Unfortunately, this week I have arrived at this station. It's not a station that I have arrived at over the last year or so because I have made so many consistent and valiant efforts to prioritise my own wellbeing and mental wellness, so I am actually really disappointed to find myself here again. However, in spite of all of my hard work to remain positive and mindful since I had my operation this time last year, my wellspring of positivity has run dry for the first time.
It actually pains me to say this, but I feel as though I have completely run dry. I feel tired and overwhelmed and teary. I feel let down by the people around me. I feel taken for granted and stretched out. I feel alone, despondent and lost. And most of all I feel really, really angry at myself for feeling any of these things because none of these things are genuine or true and my rational thinking mind knows that but for some reason my heart aches and my soul is uneasy. I am melancholic and some ghostly feelings of wanted to flee are rising within me again and I have to fight the urge to run.
The strangest part of all are the weird dreams that I am having about dying. I have been having a reoccurring dream where I look down at myself mid-dream and suddenly realise that I am haemorrhaging buckets and buckets of blood onto the ground without even knowing that I am cut or injured. And this blood appears to be coming from deep within me but I don't know how it started or why I am even bleeding. As you would image these dreams are desperately upsetting and I always wake up from them in a state of shock.
Are these dreams associated with my feelings of emptiness and despondency? More than likely, and perhaps these feelings of emptiness are being presented to remind me of just how full and abundant my life really is. Perhaps the blood is symbolic of my life force draining away without me even realising it was; perhaps this drain has been happening for a while and I have only now become aware of it because the well has ran dry.
Benjamin Franklin once said - When the well's dry, we know the worth of water. And this is so very true because we do take our health and wellbeing for granted, especially our support people and our security and it is not until they are removed that we get a very clear picture of what it feels like to be without them. Just as Johnny Diesel once sang 'you never miss your water 'til you're dry.' And now that my well feels like it has dried up I need to dig deeper to find some wet earth again and to reignite the flow of positive energy.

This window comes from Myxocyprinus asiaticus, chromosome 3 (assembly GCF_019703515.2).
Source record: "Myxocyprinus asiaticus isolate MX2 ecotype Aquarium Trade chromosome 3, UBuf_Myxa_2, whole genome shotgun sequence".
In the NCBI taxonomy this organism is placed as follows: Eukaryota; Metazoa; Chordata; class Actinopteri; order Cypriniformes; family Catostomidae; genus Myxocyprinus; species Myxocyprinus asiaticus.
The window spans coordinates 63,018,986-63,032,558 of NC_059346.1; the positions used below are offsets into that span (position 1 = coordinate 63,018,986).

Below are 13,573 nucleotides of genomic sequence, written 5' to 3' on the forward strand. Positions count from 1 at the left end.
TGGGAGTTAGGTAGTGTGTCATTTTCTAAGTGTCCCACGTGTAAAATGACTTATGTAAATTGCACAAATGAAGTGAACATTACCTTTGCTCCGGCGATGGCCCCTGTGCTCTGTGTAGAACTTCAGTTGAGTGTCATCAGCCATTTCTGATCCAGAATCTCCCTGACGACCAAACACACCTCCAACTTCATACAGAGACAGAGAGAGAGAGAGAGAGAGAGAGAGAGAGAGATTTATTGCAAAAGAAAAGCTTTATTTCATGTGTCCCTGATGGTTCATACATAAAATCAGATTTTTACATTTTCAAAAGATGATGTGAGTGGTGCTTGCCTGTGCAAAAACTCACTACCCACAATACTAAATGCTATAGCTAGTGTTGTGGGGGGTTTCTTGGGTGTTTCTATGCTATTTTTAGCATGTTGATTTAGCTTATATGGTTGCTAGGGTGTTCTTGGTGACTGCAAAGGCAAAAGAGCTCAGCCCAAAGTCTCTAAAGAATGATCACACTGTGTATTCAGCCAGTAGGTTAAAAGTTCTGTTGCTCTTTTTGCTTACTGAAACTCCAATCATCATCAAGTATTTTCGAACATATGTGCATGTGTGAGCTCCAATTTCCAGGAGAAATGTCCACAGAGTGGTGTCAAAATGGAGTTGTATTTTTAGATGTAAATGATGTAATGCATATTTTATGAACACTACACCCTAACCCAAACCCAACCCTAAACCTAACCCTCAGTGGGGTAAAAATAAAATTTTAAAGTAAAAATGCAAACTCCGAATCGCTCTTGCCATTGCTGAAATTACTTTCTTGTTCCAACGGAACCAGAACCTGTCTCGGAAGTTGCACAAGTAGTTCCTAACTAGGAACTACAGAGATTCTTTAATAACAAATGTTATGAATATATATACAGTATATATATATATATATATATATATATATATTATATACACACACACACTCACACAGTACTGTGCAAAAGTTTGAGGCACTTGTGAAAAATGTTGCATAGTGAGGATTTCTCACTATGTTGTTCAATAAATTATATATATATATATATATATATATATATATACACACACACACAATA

One thing that all of my self help endeavours has given to me is the knowledge to understand that no state, no matter how glum or all-encompassing it may feel, is permanent or unchangeable. I also know that it is completely normal and very human to stumble and fall every now and again. It is what keeps us balanced and grateful and aware that nothing is forever, guaranteed or without its flaws and fragilities.
So if I want to cry I shall and if I want to rest I shall and if I need to heal I will. I will do these things in my own time and at my own pace; for only I can colour my rainbow, etch my silver lining and refill my own wellspring. I am responsible for me, my wellbeing and my mindset and I do not have to hold on to any of these thoughts or feelings, I just have to open my hand and let them go and the well will begin to flow again.
It's time to exhale completely.... and then inhale again.
Release Date: 2020
Rating: MA 15+
Running Time: 117 mins
An Australian drama mystery based on the novel of the same name by Jane Harper and a sweet return to great Australian cinema for me. It's been a while since I have seen such an excellent depiction of the harsh, dry Aussie landscape and The Dry manages to captures it; and the attitudes of small rural communities in Victoria with a plausible authenticity.
Federal Agent Aaron Falk (Eric Bana) returns to his home town under the request of his childhood friend's parents. They are seeking Falk's help in the investigation around their son's death and the strange and unsettling circumstances that surround it. Falk reluctantly tries to solve the mystery of the heinous crime but finds himself dragged back into another local drama that forced him to flee the town many years ago.
Eric Bana is brilliant as Falk and it was so good to see him back on screen again after such a long hiatus. He is well supported by Genevieve O'Reilly, John Polson and Miranda Tapsell but it cannot be denied that The Dry is definitely held up by Bana's performance.
Amidst the complexities of the crimes being unveiled throughout the film are some really solid messages about small town loyalties and the need for secrecy and acceptance in tight knit rural communities. The struggles of the farmers and labourers are also touched upon and the unforgiving and dangerous Aussie landscape provides a perfectly formidable backdrop to all of the drama.
FINAL SAY: The biggest secrets can never stay hidden.
3 Chilli Peppers